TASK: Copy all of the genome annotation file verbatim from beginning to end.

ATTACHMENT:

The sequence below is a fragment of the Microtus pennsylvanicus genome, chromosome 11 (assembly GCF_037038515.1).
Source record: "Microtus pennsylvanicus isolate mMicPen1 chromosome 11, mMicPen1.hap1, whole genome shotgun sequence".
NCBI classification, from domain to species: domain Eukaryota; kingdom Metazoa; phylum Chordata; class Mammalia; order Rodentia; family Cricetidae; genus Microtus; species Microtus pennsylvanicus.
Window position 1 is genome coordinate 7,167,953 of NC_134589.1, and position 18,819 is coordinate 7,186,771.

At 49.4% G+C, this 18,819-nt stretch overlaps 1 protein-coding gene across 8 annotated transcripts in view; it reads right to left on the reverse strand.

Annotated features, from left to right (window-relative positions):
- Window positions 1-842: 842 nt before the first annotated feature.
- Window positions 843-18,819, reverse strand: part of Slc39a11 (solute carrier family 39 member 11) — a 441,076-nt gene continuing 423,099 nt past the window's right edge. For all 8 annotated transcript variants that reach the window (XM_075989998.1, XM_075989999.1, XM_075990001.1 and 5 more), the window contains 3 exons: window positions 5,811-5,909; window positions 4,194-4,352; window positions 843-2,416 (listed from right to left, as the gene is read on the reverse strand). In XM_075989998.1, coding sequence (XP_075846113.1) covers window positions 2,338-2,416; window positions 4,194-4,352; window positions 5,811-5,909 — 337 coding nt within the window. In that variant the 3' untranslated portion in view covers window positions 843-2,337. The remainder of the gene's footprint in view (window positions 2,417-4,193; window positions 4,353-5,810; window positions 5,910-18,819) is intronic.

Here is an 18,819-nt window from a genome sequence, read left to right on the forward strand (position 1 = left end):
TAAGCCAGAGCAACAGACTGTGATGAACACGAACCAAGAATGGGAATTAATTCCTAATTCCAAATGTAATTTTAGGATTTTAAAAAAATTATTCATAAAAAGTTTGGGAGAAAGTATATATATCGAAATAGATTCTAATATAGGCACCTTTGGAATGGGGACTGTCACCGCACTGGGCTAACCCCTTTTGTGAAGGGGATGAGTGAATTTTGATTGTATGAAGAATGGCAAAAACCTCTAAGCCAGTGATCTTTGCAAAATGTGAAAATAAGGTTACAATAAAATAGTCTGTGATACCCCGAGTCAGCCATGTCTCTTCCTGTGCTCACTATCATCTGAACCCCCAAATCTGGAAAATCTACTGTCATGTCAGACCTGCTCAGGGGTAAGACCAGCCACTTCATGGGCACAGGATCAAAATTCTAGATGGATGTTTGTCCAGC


The sequence below is a fragment of the Microtus pennsylvanicus genome, chromosome 11 (assembly GCF_037038515.1).
Source record: "Microtus pennsylvanicus isolate mMicPen1 chromosome 11, mMicPen1.hap1, whole genome shotgun sequence".
NCBI classification, from domain to species: domain Eukaryota; kingdom Metazoa; phylum Chordata; class Mammalia; order Rodentia; family Cricetidae; genus Microtus; species Microtus pennsylvanicus.
Window position 1 is genome coordinate 7,167,953 of NC_134589.1, and position 18,819 is coordinate 7,186,771.

At 49.4% G+C, this 18,819-nt stretch overlaps 1 protein-coding gene across 8 annotated transcripts in view; it reads right to left on the reverse strand.

Annotated features, from left to right (window-relative positions):
- Window positions 1-842: 842 nt before the first annotated feature.
- Window positions 843-18,819, reverse strand: part of Slc39a11 (solute carrier family 39 member 11) — a 441,076-nt gene continuing 423,099 nt past the window's right edge. For all 8 annotated transcript variants that reach the window (XM_075989998.1, XM_075989999.1, XM_075990001.1 and 5 more), the window contains 3 exons: window positions 5,811-5,909; window positions 4,194-4,352; window positions 843-2,416 (listed from right to left, as the gene is read on the reverse strand). In XM_075989998.1, coding sequence (XP_075846113.1) covers window positions 2,338-2,416; window positions 4,194-4,352; window positions 5,811-5,909 — 337 coding nt within the window. In that variant the 3' untranslated portion in view covers window positions 843-2,337. The remainder of the gene's footprint in view (window positions 2,417-4,193; window positions 4,353-5,810; window positions 5,910-18,819) is intronic.

Here is an 18,819-nt window from a genome sequence, read left to right on the forward strand (position 1 = left end):
TAAGCCAGAGCAACAGACTGTGATGAACACGAACCAAGAATGGGAATTAATTCCTAATTCCAAATGTAATTTTAGGATTTTAAAAAAATTATTCATAAAAAGTTTGGGAGAAAGTATATATATCGAAATAGATTCTAATATAGGCACCTTTGGAATGGGGACTGTCACCGCACTGGGCTAACCCCTTTTGTGAAGGGGATGAGTGAATTTTGATTGTATGAAGAATGGCAAAAACCTCTAAGCCAGTGATCTTTGCAAAATGTGAAAATAAGGTTACAATAAAATAGTCTGTGATACCCCGAGTCAGCCATGTCTCTTCCTGTGCTCACTATCATCTGAACCCCCAAATCTGGAAAATCTACTGTCATGTCAGACCTGCTCAGGGGTAAGACCAGCCACTTCATGGGCACAGGATCAAAATTCTAGATGGATGTTTGTCCAGC